Welcome to Cthulhu Mom Games – a blog about my experiences raising a gamer child.
During the December holidays when gifts are exchanged it’s inevitable that someone in my house receives a new game. As we are trying to build a collection of age appropriate games for Yog, it’s almost a given that one of her gifts will be one of these new games.
Ever since the birthday when I gifted Yog with Candy Land my husband has taken a more active role in researching games that are not only fun for Yog, but for the entire family. This year he found something we thought would be a winner – The Magic Labyrinth. The premise is simple – you’re trying to navigate a maze to get to symbols on the board to collect the token. However, you can’t see the maze as it’s under the board. There is a ball magnet attached to your pawn under the board and when you hit a labyrinth wall it knocks your ball loose at which point you return to your starting corner. The pawns are nice and chunky, making them great for little hands. However, you do need to be careful of wee ones who like to taste things – those ball magnets would be very easy to swallow. My husband gave me a summary of the game when he bought it and excitedly showed me the box when it arrived in the mail (our “local” game store didn’t have it and we didn’t have time to have it ordered in and then drive 45 minutes one way to pick it up). After looking at the box I was just as excited about this new game as he was and thought that we would have no problem getting Yog to play.
Silly me. I forgot. She’s four. She changes her mind more often rain drops fall during a monsoon. Despite the fact that we’ve had a few really good days where she not only played a game with us, but was the one to ask to play; and has, on occasion, played multiple games in an afternoon – we were very disappointed. She ripped open the wrapping paper, said thank you and set the box aside with the clothes. We weren’t too surprised as she didn’t know what was in the box other than “a game”. She can’t read yet, so she couldn’t share in the excitement of her parents quite yet. Besides, there were gifts that she did understand – like candy and head bands. We decided that we’d pack the game to bring to my parents later in the day.
Right. Christmas day with a four year old and we’re going to have time to play a game. Between eating, opening and playing with other presents and bed time, the shrink wrap remained firmly in place. Where it would remain until she could help open it. That’s one of our traditions – the owner of the game gets to open the box for the first time. We asked multiple times if she wanted to play. As always we got a polite “No, thank you, maybe later” or “Maybe tomorrow”. However, we had hopes for the next morning. We spent the night at my parent’s house, so we figured when the house was quieter they could talk her into trying her new game.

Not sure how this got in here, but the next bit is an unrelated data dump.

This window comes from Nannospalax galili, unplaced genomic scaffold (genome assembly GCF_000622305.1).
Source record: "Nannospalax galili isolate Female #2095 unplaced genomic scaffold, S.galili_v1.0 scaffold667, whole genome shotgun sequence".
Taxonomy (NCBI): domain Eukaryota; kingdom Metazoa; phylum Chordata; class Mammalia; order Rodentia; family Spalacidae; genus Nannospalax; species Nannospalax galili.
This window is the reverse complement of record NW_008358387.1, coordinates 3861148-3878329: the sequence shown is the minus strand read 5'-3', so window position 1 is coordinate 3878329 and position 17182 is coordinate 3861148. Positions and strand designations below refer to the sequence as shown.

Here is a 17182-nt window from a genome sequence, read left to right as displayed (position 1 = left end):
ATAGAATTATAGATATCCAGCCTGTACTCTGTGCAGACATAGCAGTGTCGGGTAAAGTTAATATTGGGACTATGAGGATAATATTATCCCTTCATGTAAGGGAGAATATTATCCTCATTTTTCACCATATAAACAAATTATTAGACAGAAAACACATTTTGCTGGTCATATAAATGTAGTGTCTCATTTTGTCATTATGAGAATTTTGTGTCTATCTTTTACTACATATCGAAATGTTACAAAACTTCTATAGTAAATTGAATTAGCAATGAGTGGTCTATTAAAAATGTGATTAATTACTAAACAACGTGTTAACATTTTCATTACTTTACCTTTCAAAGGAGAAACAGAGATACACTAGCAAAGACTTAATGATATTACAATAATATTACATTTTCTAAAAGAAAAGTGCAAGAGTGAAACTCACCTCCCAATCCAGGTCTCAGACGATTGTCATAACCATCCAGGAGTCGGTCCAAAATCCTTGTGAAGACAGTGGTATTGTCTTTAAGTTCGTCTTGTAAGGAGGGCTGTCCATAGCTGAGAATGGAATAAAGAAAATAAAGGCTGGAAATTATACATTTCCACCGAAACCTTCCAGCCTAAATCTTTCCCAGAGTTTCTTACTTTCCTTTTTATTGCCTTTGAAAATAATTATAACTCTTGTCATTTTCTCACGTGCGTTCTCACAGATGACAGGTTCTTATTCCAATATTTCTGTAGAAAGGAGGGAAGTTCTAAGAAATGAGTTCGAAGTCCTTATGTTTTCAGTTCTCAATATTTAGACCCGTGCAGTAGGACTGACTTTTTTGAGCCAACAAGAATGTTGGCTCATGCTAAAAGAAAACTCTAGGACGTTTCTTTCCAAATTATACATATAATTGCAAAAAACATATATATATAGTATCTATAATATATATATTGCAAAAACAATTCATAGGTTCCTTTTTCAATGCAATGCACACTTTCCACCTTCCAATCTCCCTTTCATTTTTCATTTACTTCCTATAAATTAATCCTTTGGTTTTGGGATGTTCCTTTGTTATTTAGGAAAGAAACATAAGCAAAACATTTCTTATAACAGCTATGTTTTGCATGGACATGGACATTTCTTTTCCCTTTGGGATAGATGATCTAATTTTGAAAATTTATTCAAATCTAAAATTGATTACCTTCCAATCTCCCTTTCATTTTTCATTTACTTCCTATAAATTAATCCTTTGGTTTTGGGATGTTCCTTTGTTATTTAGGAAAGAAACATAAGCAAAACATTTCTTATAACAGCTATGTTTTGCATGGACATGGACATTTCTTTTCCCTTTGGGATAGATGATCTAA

The next day dawned and not much had changed. However, I think she knew we weren’t going to leave her alone and the stalling tactic wasn’t working any longer. So she moved on to another. “You guys can play if you want to”. I asked if she wanted to play with us and she said no.
Eventually we sat her down and opened the box and my husband engaged her in punching out the pieces from the board. Telling her to punch the pieces out wasn’t the best choice – she proceeded to use her fist to try to knock out pieces about the size of the tip of an adult’s thumb. My husband course corrected and they got all of the pieces removed from the cardboard.
He then moved on to setting up the basic board. The instructions come with an easy layout for the maze. Since the game only comes with four pawns and there were five of us we played on three teams. My parents worked together because my mom said she’d get lost too often. Yog played on my team because I’m pretty sure she thought that’s how she was getting out of playing. My husband played on a team of one because of math.
Yog and I went first and she was happy rolling the die to determine how many spaces we could move. I started navigating the labyrinth and would ask her what direction we should go in when we didn’t know if there was a wall or not. She drew the next symbol out of the bag as we began to collect them. When we had a two symbol lead on the other players I relied more on her opinion as to which direction to head, even when I knew we would hit a wall. By the end of the game she was reattaching the magnetic marble to our pawn when it dropped. We even won the game, though I think there was a fair amount of luck involved – a lot of the symbols drawn wound up being very close to us, no matter where we were on the board.
So we finally got to play with my daughter’s new toy. And therein lays the point of this month’s post. This experience wasn’t completely about trying to get her to play a game. It was also about dealing with something I’m sure other parents have experienced – the disappointment of finding the “perfect gift”, the “perfect surprise”, something she’ll love, but never knew she wanted – only to be let down by said child’s total indifference. Sure, we tried to talk her into playing the game. But unlike attempts over the past few months we didn’t want her to play just for the joy or experience. We wanted her to play because we were curious about her new toy.
Now that we’ve gotten her to play we won’t feel as bad about playing without her. I’m curious to see how difficult we can make the game. And when Yog’s ready it will be in the game closet waiting for her to explore. And we’ll be ready to play too.
On the upside she was totally excited about the toy sewing machine we got her, so maybe we have a future in cosplay!
Until next month, happy gaming!
P.S. Here’s the link to the BoardGameGeek page on The Magic Labyrinth